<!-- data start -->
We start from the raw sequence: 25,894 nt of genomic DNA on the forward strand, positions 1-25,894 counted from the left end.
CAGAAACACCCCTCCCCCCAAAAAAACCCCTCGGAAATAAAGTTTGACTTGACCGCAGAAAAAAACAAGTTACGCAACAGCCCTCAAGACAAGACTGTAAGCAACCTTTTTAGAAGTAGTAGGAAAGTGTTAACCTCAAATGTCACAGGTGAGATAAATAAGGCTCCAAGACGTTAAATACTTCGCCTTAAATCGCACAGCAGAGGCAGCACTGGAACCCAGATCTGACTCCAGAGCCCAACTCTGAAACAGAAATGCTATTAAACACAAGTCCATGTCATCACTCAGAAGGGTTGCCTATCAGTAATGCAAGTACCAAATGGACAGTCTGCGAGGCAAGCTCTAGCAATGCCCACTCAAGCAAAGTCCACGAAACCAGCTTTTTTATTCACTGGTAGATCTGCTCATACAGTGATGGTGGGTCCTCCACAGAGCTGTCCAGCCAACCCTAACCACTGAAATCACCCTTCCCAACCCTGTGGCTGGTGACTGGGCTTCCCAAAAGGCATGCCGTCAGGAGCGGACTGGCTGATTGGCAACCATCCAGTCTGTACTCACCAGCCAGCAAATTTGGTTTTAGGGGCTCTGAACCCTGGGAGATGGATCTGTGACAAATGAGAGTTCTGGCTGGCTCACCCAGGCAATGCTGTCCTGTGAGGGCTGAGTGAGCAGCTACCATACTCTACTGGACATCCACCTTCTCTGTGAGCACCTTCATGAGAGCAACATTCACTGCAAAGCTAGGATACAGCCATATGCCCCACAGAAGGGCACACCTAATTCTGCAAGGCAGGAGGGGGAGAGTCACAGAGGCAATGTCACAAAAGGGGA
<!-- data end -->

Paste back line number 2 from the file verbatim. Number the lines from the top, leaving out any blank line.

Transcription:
CAGAAACACCCCTCCCCCCAAAAAAACCCCTCGGAAATAAAGTTTGACTTGACCGCAGAAAAAAACAAGTTACGCAACAGCCCTCAAGACAAGACTGTAAGCAACCTTTTTAGAAGTAGTAGGAAAGTGTTAACCTCAAATGTCACAGGTGAGATAAATAAGGCTCCAAGACGTTAAATACTTCGCCTTAAATCGCACAGCAGAGGCAGCACTGGAACCCAGATCTGACTCCAGAGCCCAACTCTGAAACAGAAATGCTATTAAACACAAGTCCATGTCATCACTCAGAAGGGTTGCCTATCAGTAATGCAAGTACCAAATGGACAGTCTGCGAGGCAAGCTCTAGCAATGCCCACTCAAGCAAAGTCCACGAAACCAGCTTTTTTATTCACTGGTAGATCTGCTCATACAGTGATGGTGGGTCCTCCACAGAGCTGTCCAGCCAACCCTAACCACTGAAATCACCCTTCCCAACCCTGTGGCTGGTGACTGGGCTTCCCAAAAGGCATGCCGTCAGGAGCGGACTGGCTGATTGGCAACCATCCAGTCTGTACTCACCAGCCAGCAAATTTGGTTTTAGGGGCTCTGAACCCTGGGAGATGGATCTGTGACAAATGAGAGTTCTGGCTGGCTCACCCAGGCAATGCTGTCCTGTGAGGGCTGAGTGAGCAGCTACCATACTCTACTGGACATCCACCTTCTCTGTGAGCACCTTCATGAGAGCAACATTCACTGCAAAGCTAGGATACAGCCATATGCCCCACAGAAGGGCACACCTAATTCTGCAAGGCAGGAGGGGGAGAGTCACAGAGGCAATGTCACAAAAGGGGA